Singer Sayanora Philip on composing music for ‘Aaha’ and what it means to her


While composing the duet, Thandodinja Thamara… for Aaha, due for release in April, singer, composer and songwriter Sayanora Philip sang the song with dummy lyrics. Later, she sent it to Vijay Yesudas as she wanted Vijay to be the male voice. For the female voice, she thought of either Soumya Ramakrishnan or Sithara Krishnakumar.

“Das [Yesudas] Uncle heard the song and asked Vijay who was going to sing along with him. When he told uncle that it would be either of these two singers. Das Uncle told him, ‘Tell Saya [Sayanora] that she should sing it. No one else should’,” says Sayanora.

Until then, she had not thought about singing a melody, although she has crooned two melodies in CIA and Rani Padmini. Usually she is not the first choice of composers for melodies because of her distinct voice, she says. Besides, she was not keen on singing, having composed composed and written the song, “It would look like I was doing everything. I wanted someone else to sing,” she says, adding that the number has a distinct vintage sound.

“I wanted Vijay to sing for that reason — to bring back the nostalgia of Das Uncle’s voice of the old days.” This song came out of a space of pure love, she says. “Composing is not a ritual for me… it is divine.”

She is excited about how the film’s four songs have come out. Each song has a different mood, including a traditional Christian wedding song and a hip-hop number by rapper A.B.I (Abhijith Gopinadh) , besides the title track sung by Arjun Ashokan.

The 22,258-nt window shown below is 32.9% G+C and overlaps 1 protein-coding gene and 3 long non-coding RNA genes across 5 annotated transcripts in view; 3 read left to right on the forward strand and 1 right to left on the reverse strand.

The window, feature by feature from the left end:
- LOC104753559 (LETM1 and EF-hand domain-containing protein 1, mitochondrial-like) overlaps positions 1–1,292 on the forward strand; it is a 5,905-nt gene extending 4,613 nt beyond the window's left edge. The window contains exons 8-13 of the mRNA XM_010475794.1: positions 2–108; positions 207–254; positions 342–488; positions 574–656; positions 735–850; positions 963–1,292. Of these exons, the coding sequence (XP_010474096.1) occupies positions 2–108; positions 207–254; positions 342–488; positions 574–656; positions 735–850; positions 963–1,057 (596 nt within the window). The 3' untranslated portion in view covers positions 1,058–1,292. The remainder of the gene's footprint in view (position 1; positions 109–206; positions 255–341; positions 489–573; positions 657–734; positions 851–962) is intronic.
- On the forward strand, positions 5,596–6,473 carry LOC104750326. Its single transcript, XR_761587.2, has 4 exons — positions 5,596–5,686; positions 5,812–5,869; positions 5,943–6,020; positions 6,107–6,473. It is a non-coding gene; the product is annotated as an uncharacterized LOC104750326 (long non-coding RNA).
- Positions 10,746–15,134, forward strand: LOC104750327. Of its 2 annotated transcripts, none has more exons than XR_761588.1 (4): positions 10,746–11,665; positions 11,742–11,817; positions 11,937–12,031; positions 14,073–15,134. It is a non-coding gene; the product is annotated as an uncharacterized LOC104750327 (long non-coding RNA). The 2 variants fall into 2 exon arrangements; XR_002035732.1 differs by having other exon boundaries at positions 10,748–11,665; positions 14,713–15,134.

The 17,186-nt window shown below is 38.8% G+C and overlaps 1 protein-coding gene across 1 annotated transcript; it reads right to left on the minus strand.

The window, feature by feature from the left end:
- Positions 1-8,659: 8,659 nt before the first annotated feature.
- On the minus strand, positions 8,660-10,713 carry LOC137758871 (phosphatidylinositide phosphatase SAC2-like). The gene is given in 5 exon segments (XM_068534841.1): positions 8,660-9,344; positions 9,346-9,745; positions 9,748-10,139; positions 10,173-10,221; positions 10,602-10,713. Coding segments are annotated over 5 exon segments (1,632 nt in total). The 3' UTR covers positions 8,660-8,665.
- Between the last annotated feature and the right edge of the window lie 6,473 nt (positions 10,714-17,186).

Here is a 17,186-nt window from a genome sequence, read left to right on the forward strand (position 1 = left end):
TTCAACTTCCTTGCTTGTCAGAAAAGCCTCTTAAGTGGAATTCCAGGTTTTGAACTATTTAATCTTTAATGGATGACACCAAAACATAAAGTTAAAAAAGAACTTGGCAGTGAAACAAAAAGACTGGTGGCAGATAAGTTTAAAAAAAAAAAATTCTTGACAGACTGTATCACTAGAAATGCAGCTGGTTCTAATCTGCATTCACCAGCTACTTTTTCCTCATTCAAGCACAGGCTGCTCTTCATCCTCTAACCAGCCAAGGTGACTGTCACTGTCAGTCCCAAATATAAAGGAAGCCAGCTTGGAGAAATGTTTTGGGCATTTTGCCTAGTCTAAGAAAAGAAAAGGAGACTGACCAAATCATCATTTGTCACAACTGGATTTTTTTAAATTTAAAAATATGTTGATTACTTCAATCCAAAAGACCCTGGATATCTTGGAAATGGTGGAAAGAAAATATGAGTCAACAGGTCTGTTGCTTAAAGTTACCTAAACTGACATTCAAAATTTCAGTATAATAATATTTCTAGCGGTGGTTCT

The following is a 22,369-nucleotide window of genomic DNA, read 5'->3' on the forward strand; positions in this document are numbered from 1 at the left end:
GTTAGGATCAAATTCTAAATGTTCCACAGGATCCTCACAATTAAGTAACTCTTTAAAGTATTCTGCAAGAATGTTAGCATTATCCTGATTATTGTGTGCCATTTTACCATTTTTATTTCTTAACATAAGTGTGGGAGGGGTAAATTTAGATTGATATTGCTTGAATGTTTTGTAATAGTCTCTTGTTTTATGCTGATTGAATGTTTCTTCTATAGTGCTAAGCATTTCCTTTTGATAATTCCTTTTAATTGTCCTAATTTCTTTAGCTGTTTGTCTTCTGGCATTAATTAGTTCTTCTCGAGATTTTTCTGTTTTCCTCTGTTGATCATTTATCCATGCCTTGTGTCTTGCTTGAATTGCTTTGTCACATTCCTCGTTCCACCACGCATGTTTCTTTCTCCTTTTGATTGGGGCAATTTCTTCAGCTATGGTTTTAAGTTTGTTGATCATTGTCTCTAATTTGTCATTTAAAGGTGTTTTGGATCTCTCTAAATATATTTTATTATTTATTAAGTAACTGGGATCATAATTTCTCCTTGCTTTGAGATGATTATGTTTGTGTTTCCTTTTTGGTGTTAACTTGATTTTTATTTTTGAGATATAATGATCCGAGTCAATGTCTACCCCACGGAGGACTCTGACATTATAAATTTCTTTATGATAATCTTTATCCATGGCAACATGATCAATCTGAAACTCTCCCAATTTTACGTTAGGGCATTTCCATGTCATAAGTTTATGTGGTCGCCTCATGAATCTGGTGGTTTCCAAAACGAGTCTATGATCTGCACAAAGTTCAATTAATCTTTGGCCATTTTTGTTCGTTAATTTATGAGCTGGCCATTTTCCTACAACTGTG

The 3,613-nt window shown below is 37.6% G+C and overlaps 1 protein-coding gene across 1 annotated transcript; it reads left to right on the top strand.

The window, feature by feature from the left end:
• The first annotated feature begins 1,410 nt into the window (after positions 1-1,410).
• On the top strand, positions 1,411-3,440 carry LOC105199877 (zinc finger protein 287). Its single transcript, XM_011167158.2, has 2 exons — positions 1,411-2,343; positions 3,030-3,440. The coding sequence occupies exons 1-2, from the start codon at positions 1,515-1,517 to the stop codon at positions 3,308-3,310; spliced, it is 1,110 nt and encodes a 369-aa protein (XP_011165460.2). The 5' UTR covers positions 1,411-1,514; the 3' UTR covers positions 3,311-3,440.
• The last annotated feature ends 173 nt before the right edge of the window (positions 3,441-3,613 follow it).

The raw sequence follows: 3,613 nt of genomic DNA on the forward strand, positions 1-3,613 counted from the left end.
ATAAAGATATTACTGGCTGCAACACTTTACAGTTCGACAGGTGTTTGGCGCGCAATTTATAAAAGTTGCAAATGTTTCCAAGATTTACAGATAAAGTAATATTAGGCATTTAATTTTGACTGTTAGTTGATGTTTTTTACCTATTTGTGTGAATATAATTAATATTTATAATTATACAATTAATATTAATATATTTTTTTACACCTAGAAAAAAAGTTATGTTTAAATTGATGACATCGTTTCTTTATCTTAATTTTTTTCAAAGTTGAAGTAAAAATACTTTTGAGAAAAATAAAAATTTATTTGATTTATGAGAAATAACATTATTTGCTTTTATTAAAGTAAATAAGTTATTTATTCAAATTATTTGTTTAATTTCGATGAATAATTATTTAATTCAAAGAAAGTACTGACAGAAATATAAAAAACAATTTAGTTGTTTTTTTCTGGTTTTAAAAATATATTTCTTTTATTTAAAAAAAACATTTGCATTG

“The theme song had to be high energy, as the film is about vadamvali (tug of war) teams, which is a show of power and strength. That Arjun used to be a DJ worked for the song. It is a rock-inspired song…I wanted a Vishal Dadlani-type of singer, and Arjun delivered.”

Ahaa is not her first time as composer; she has previously composed for Kuttanpillayude Sivarathri and for a song in Soumya Sadanandan’s Mangalyam Thanthunanena. When Kuttanpillayude Sivarathri director Jean Markose approached her, she was sceptical. “How many women music directors are there in mainstream cinema? It was not my dream because it didn’t exist.”

However, after some convincing by Markose, she agreed. “He [Markose] had heard my songs and he said, ‘Songs need a soul’. I looked at it as an opportunity and did my homework.”

When she took it up, she was warned by her well-wishers and friends. “They told me not to get into it because I wouldn’t be called to sing by other composers. I refused to be demotivated,” she says, adding, “It was my choice…it made a difference.” The film gave her confidence for the projects that followed. Sayanora is currently working on her solo albums, besides having recently sung for Rajeev Ravi’s Thuramukham.


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